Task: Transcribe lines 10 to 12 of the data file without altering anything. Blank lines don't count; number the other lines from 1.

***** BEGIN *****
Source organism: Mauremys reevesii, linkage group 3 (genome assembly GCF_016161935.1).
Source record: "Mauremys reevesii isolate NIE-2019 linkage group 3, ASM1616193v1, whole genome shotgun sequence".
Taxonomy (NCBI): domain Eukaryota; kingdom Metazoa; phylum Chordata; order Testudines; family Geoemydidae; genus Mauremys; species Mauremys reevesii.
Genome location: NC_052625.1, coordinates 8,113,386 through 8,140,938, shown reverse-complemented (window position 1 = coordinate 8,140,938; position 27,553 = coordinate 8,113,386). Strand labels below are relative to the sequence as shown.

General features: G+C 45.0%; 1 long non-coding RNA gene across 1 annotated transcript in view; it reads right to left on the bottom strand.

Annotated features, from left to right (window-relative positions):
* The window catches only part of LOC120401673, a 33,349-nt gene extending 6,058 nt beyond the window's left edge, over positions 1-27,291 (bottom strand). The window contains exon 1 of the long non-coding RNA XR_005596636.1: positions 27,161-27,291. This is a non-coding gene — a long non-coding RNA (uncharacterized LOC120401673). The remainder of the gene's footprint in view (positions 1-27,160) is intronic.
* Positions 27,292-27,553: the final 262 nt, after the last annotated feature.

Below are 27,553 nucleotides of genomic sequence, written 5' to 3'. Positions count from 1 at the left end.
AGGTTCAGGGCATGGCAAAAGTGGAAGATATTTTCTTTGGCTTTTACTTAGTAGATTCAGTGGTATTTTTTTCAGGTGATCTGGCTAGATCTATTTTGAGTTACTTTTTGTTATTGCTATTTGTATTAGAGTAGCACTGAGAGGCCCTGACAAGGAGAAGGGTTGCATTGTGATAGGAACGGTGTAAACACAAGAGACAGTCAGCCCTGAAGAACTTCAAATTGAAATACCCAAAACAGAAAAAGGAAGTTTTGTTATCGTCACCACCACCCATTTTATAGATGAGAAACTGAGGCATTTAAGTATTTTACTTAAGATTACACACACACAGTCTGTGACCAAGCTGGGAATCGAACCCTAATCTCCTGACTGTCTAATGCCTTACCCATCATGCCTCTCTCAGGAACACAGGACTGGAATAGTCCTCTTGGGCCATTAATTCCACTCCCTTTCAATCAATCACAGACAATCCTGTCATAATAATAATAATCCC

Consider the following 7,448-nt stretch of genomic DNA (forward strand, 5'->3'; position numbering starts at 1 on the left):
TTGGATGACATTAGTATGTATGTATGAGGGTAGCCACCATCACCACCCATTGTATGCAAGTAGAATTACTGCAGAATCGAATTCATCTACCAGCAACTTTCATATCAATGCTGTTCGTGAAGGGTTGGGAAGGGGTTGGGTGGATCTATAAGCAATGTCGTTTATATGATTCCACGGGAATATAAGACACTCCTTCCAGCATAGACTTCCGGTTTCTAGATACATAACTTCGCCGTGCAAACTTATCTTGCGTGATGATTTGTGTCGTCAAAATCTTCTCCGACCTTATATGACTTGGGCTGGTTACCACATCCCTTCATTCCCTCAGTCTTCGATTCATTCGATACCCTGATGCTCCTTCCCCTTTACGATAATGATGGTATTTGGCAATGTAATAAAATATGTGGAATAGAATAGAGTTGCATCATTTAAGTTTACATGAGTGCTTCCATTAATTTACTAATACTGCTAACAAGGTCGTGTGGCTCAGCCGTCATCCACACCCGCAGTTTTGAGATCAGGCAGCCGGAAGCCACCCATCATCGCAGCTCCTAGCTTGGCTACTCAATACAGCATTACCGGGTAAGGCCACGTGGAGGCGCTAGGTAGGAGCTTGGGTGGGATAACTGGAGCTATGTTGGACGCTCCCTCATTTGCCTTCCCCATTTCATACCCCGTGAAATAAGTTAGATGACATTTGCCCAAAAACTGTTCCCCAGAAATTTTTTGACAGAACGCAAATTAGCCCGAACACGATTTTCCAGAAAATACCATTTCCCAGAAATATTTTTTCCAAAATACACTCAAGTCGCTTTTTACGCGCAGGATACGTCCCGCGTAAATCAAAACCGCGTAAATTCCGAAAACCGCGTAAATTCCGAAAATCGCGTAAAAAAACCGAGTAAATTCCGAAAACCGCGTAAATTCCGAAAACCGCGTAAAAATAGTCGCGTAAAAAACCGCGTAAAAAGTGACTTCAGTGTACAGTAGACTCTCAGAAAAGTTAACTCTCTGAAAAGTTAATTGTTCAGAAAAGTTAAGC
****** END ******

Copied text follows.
AGGTTCAGGGCATGGCAAAAGTGGAAGATATTTTCTTTGGCTTTTACTTAGTAGATTCAGTGGTATTTTTTTCAGGTGATCTGGCTAGATCTATTTTGAGTTACTTTTTGTTATTGCTATTTGTATTAGAGTAGCACTGAGAGGCCCTGACAAGGAGAAGGGTTGCATTGTGATAGGAACGGTGTAAACACAAGAGACAGTCAGCCCTGAAGAACTTCAAATTGAAATACCCAAAACAGAAAAAGGAAGTTTTGTTATCGTCACCACCACCCATTTTATAGATGAGAAACTGAGGCATTTAAGTATTTTACTTAAGATTACACACACACAGTCTGTGACCAAGCTGGGAATCGAACCCTAATCTCCTGACTGTCTAATGCCTTACCCATCATGCCTCTCTCAGGAACACAGGACTGGAATAGTCCTCTTGGGCCATTAATTCCACTCCCTTTCAATCAATCACAGACAATCCTGTCATAATAATAATAATCCC

Consider the following 7,448-nt stretch of genomic DNA (forward strand, 5'->3'; position numbering starts at 1 on the left):
TTGGATGACATTAGTATGTATGTATGAGGGTAGCCACCATCACCACCCATTGTATGCAAGTAGAATTACTGCAGAATCGAATTCATCTACCAGCAACTTTCATATCAATGCTGTTCGTGAAGGGTTGGGAAGGGGTTGGGTGGATCTATAAGCAATGTCGTTTATATGATTCCACGGGAATATAAGACACTCCTTCCAGCATAGACTTCCGGTTTCTAGATACATAACTTCGCCGTGCAAACTTATCTTGCGTGATGATTTGTGTCGTCAAAATCTTCTCCGACCTTATATGACTTGGGCTGGTTACCACATCCCTTCATTCCCTCAGTCTTCGATTCATTCGATACCCTGATGCTCCTTCCCCTTTACGATAATGATGGTATTTGGCAATGTAATAAAATATGTGGAATAGAATAGAGTTGCATCATTTAAGTTTACATGAGTGCTTCCATTAATTTACTAATACTGCTAACAAGGTCGTGTGGCTCAGCCGTCATCCACACCCGCAGTTTTGAGATCAGGCAGCCGGAAGCCACCCATCATCGCAGCTCCTAGCTTGGCTACTCAATACAGCATTACCGGGTAAGGCCACGTGGAGGCGCTAGGTAGGAGCTTGGGTGGGATAACTGGAGCTATGTTGGACGCTCCCTCATTTGCCTTCCCCATTTCATACCCCGTGAAATAAGTTAGATGACATTTGCCCAAAAACTGTTCCCCAGAAATTTTTTGACAGAACGCAAATTAGCCCGAACACGATTTTCCAGAAAATACCATTTCCCAGAAATATTTTTTCCAAAATACACTCAAGTCGCTTTTTACGCGCAGGATACGTCCCGCGTAAATCAAAACCGCGTAAATTCCGAAAACCGCGTAAATTCCGAAAATCGCGTAAAAAAACCGAGTAAATTCCGAAAACCGCGTAAATTCCGAAAACCGCGTAAAAATAGTCGCGTAAAAAACCGCGTAAAAAGTGACTTCAGTGTACAGTAGACTCTCAGAAAAGTTAACTCTCTGAAAAGTTAATTGTTCAGAAAAGTTAAGC